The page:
Monday, July 8, 2013

Sugar: Out of sync with fundamentals?

By Sholom Sanik

After a brief relief rally, the sugar market (NYBOT:SBV13) has returned to its bearish ways. Over the past year, the market has rallied leading up to — and sometimes after — the expiry of the front-month contract, as seen in Chart 1. In all likelihood, the rallies were the result of covering by shorts who wanted to book their profits and did not wish to roll over their positions. The expiry of the July 2013 contract on June 28 was certainly due to short covering, as evidenced by the over-100,000-contract drop in open interest and  the contraction in the net-short position held by funds (Chart 2).

There have been some developments on the fundamentals front.

Wet weather in Brazil during the first half of June hampered sugar crushing, prompting larger-than-expected ethanol production. It’s been drier over the past few weeks, but sugar output was down enough for analysts to revise their sugar output forecasts. Some estimates for 2013-14 output have fallen by more than 2 million tonnes.

Unless there is an unexpected shift in the ethanol/sugar ratio as the crushing season develops, we are no longer looking at record sugar production. Original estimates called for over 35 million tonnes, but the tally now looks to be closer to last year’s output of about 34 million tonnes.

The government incentives for ethanol producers – not to mention competitiveness spurred by the fact that crude oil is trading over $100 per barrel – have been effective. Output in the center south region, where 90% of Brazilian cane is grown, will be 25.7 billion liters, up from an earlier forecast of 24.5 billion liters, and compared with only 21.4 billion liters for the 2012-13 season.

The ethanol/sugar ratio is estimated at 55.2%/44.8%, above a previous forecast for 53.5%/46.5%, and compared with 50.5%/49.5% in 2012-13.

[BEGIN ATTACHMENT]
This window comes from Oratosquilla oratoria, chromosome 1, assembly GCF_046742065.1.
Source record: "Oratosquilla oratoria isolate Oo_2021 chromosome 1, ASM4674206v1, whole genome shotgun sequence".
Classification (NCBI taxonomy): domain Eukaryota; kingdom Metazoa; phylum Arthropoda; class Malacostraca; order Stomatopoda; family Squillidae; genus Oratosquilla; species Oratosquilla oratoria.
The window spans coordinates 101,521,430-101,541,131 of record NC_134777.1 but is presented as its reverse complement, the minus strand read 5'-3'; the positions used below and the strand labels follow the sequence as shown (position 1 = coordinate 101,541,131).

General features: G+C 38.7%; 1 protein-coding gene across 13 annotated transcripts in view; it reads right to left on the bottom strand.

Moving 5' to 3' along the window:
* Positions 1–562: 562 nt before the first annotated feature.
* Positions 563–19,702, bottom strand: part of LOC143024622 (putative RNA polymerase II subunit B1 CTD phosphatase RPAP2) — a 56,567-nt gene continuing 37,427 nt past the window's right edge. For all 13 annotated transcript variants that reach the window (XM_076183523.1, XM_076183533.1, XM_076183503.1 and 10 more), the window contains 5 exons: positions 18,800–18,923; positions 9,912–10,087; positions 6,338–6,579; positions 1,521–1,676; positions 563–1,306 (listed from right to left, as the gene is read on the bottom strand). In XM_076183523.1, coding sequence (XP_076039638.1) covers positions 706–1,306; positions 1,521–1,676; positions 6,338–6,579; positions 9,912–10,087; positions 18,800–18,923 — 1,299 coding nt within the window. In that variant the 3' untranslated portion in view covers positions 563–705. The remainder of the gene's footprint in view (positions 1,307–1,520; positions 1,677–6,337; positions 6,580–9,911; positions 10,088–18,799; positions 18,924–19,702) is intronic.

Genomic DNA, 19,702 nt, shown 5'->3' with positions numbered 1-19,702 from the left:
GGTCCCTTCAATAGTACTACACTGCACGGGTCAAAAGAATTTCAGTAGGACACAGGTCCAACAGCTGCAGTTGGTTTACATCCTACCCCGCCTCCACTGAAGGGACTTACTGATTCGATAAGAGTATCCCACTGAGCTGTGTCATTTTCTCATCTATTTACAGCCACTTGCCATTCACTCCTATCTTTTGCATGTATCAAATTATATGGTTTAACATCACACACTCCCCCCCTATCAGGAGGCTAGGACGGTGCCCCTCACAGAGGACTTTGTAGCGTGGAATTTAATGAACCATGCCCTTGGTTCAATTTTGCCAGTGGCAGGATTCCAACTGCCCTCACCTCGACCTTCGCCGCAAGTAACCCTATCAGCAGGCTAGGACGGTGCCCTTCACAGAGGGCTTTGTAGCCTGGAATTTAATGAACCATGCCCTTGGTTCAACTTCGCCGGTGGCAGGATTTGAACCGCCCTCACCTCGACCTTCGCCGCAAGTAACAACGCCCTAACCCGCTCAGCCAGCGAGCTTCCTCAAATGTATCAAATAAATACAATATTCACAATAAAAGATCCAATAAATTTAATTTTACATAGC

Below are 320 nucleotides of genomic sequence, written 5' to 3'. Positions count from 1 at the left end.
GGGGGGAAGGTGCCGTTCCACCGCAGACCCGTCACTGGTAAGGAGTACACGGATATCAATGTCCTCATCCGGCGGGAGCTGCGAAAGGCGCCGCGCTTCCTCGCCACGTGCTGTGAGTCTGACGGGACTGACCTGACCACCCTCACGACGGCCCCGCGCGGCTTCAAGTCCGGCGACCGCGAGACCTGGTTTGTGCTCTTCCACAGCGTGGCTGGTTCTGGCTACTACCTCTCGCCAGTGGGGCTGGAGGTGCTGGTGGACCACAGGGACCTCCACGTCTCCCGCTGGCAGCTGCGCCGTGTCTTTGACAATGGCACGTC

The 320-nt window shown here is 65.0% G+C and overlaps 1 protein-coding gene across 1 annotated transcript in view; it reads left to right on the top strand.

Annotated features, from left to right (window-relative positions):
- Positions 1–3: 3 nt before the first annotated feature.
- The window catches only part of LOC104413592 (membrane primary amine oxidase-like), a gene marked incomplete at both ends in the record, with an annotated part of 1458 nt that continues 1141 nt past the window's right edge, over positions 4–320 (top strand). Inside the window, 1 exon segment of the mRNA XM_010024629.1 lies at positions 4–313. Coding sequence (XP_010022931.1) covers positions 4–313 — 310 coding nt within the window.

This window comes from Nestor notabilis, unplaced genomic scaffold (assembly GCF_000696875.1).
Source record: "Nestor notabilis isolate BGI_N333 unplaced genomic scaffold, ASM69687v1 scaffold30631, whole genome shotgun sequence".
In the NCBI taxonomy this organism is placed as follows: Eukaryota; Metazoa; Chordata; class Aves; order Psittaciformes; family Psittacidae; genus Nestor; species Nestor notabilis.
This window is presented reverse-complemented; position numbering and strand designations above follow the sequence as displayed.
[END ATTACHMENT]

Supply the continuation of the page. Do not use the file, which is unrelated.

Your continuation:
Last season we saw wild swings in the estimates for Brazilian sugar production because of alternating favorable and unfavorable weather systems, and there is no reason not to expect the same this year. So while the change in the outlook for Brazil is clearly bullish at the moment, it is not carved in stone. Certainly this is the view of traders who have pushed front-month October to new lows in recent days.

Another potentially bullish factor down the road – also, which has made no impression at all on bears – is early forecasts for 2013-14 Indian production. Fears of a poor monsoon have passed. The monsoon arrived on time in early June, and the rains have been at above-average levels in cane-growing regions. Still, Maharashtra province, the largest-producing region in India, continued to suffer from last year’s drought, and cultivated area fell by 25%. That would draw down Maharashtra province output by about 2 million tonnes, to 6 million tonnes.

Overall, Indian sugar output is estimated to fall to about 22 million tonnes in 2013-14, down from 24.6 million tonnes in 2012-13. Last year’s consumption was 23.6 million tonnes, and with a growing population, it is inconceivable that usage will not be at least as much. This will leave India with a production/consumption deficit and the need to tap into inventories.

The government’s liberal export policy facilitated exports of over 3 million tonnes in 2011-12 and 2012-13. For this coming season, however , analysts have acknowledged that new supplies will be much tighter than in recent years. Exports are estimated to be negligible, at about 500,000 tonnes in 2013-14.

At this point, the global balance sheet is still expected to show a production/consumption surplus for 2013-14, but all the major sugar analysts have been inching their forecasts down. The average estimate calls for a surplus of about 4 million tonnes, compared with close to 10 million tonnes for 2012-13.

Finally, as we’ve mentioned many times in these pages, the cost of production has moved up substantially over the past few years. If the world sugar price at 20¢ per pound proved to be a disincentive to sugar cultivation, it has certainly become a much larger factor at 17¢ per pound.

We continue to believe that the purchase of out-of-the money calls will prove to be rewarding, even if repeated several times.

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